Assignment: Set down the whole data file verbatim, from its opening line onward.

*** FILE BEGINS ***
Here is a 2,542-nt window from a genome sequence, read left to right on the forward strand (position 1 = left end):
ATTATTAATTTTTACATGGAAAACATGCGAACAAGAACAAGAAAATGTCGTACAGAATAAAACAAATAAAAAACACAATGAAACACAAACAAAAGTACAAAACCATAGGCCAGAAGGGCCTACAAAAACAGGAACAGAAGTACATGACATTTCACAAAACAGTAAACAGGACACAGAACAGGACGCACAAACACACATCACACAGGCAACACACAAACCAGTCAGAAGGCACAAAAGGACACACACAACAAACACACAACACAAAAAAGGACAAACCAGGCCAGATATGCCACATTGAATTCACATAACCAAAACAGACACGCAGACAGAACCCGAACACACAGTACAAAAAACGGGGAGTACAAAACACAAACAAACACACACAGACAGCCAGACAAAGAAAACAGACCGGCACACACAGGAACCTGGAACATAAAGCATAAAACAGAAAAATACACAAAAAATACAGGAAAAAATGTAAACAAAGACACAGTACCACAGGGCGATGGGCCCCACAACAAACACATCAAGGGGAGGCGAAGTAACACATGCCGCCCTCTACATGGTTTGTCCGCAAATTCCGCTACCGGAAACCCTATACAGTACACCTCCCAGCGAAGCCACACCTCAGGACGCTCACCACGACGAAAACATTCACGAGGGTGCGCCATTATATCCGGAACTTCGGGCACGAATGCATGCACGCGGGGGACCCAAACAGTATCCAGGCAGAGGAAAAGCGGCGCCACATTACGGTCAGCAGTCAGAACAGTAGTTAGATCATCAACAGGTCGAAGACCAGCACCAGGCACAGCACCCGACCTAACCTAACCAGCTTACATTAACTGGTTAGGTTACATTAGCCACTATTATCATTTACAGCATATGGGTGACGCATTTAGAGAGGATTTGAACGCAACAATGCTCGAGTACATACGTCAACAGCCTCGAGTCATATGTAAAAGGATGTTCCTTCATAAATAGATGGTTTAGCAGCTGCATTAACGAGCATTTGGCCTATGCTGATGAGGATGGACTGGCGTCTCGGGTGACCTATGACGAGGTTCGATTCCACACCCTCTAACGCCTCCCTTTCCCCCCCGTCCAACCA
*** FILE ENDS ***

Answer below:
Here is a 2,542-nt window from a genome sequence, read left to right on the forward strand (position 1 = left end):
ATTATTAATTTTTACATGGAAAACATGCGAACAAGAACAAGAAAATGTCGTACAGAATAAAACAAATAAAAAACACAATGAAACACAAACAAAAGTACAAAACCATAGGCCAGAAGGGCCTACAAAAACAGGAACAGAAGTACATGACATTTCACAAAACAGTAAACAGGACACAGAACAGGACGCACAAACACACATCACACAGGCAACACACAAACCAGTCAGAAGGCACAAAAGGACACACACAACAAACACACAACACAAAAAAGGACAAACCAGGCCAGATATGCCACATTGAATTCACATAACCAAAACAGACACGCAGACAGAACCCGAACACACAGTACAAAAAACGGGGAGTACAAAACACAAACAAACACACACAGACAGCCAGACAAAGAAAACAGACCGGCACACACAGGAACCTGGAACATAAAGCATAAAACAGAAAAATACACAAAAAATACAGGAAAAAATGTAAACAAAGACACAGTACCACAGGGCGATGGGCCCCACAACAAACACATCAAGGGGAGGCGAAGTAACACATGCCGCCCTCTACATGGTTTGTCCGCAAATTCCGCTACCGGAAACCCTATACAGTACACCTCCCAGCGAAGCCACACCTCAGGACGCTCACCACGACGAAAACATTCACGAGGGTGCGCCATTATATCCGGAACTTCGGGCACGAATGCATGCACGCGGGGGACCCAAACAGTATCCAGGCAGAGGAAAAGCGGCGCCACATTACGGTCAGCAGTCAGAACAGTAGTTAGATCATCAACAGGTCGAAGACCAGCACCAGGCACAGCACCCGACCTAACCTAACCAGCTTACATTAACTGGTTAGGTTACATTAGCCACTATTATCATTTACAGCATATGGGTGACGCATTTAGAGAGGATTTGAACGCAACAATGCTCGAGTACATACGTCAACAGCCTCGAGTCATATGTAAAAGGATGTTCCTTCATAAATAGATGGTTTAGCAGCTGCATTAACGAGCATTTGGCCTATGCTGATGAGGATGGACTGGCGTCTCGGGTGACCTATGACGAGGTTCGATTCCACACCCTCTAACGCCTCCCTTTCCCCCCCGTCCAACCA